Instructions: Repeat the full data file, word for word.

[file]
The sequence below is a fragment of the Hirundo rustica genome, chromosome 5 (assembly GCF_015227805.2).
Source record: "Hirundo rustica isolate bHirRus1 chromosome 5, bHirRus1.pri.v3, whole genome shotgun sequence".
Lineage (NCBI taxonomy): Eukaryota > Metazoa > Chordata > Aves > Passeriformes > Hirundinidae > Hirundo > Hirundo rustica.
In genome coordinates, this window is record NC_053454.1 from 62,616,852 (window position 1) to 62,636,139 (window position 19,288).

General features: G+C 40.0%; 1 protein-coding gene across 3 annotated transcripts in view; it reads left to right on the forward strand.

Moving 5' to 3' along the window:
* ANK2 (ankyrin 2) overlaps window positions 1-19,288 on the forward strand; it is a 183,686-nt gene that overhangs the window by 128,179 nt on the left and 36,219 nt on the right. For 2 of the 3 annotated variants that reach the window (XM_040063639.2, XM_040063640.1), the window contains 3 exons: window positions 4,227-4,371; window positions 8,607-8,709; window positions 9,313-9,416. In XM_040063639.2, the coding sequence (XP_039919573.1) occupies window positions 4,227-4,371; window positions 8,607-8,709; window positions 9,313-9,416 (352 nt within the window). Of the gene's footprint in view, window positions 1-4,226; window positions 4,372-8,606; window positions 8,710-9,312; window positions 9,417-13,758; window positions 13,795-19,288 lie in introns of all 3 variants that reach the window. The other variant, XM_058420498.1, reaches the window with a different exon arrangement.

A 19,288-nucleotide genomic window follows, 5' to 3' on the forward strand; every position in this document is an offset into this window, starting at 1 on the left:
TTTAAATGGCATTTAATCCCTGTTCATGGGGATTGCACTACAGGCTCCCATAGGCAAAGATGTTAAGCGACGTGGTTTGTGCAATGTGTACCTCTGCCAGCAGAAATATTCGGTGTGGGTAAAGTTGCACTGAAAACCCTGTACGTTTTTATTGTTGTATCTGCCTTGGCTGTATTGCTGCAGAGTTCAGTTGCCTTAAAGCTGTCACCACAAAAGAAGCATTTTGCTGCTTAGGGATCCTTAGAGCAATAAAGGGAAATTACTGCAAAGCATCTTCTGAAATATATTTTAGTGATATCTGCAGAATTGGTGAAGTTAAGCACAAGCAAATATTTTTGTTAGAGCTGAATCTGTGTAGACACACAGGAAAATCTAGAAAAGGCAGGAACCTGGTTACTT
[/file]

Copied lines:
The sequence below is a fragment of the Hirundo rustica genome, chromosome 5 (assembly GCF_015227805.2).
Source record: "Hirundo rustica isolate bHirRus1 chromosome 5, bHirRus1.pri.v3, whole genome shotgun sequence".
Lineage (NCBI taxonomy): Eukaryota > Metazoa > Chordata > Aves > Passeriformes > Hirundinidae > Hirundo > Hirundo rustica.
In genome coordinates, this window is record NC_053454.1 from 62,616,852 (window position 1) to 62,636,139 (window position 19,288).

General features: G+C 40.0%; 1 protein-coding gene across 3 annotated transcripts in view; it reads left to right on the forward strand.

Moving 5' to 3' along the window:
* ANK2 (ankyrin 2) overlaps window positions 1-19,288 on the forward strand; it is a 183,686-nt gene that overhangs the window by 128,179 nt on the left and 36,219 nt on the right. For 2 of the 3 annotated variants that reach the window (XM_040063639.2, XM_040063640.1), the window contains 3 exons: window positions 4,227-4,371; window positions 8,607-8,709; window positions 9,313-9,416. In XM_040063639.2, the coding sequence (XP_039919573.1) occupies window positions 4,227-4,371; window positions 8,607-8,709; window positions 9,313-9,416 (352 nt within the window). Of the gene's footprint in view, window positions 1-4,226; window positions 4,372-8,606; window positions 8,710-9,312; window positions 9,417-13,758; window positions 13,795-19,288 lie in introns of all 3 variants that reach the window. The other variant, XM_058420498.1, reaches the window with a different exon arrangement.

A 19,288-nucleotide genomic window follows, 5' to 3' on the forward strand; every position in this document is an offset into this window, starting at 1 on the left:
TTTAAATGGCATTTAATCCCTGTTCATGGGGATTGCACTACAGGCTCCCATAGGCAAAGATGTTAAGCGACGTGGTTTGTGCAATGTGTACCTCTGCCAGCAGAAATATTCGGTGTGGGTAAAGTTGCACTGAAAACCCTGTACGTTTTTATTGTTGTATCTGCCTTGGCTGTATTGCTGCAGAGTTCAGTTGCCTTAAAGCTGTCACCACAAAAGAAGCATTTTGCTGCTTAGGGATCCTTAGAGCAATAAAGGGAAATTACTGCAAAGCATCTTCTGAAATATATTTTAGTGATATCTGCAGAATTGGTGAAGTTAAGCACAAGCAAATATTTTTGTTAGAGCTGAATCTGTGTAGACACACAGGAAAATCTAGAAAAGGCAGGAACCTGGTTACTT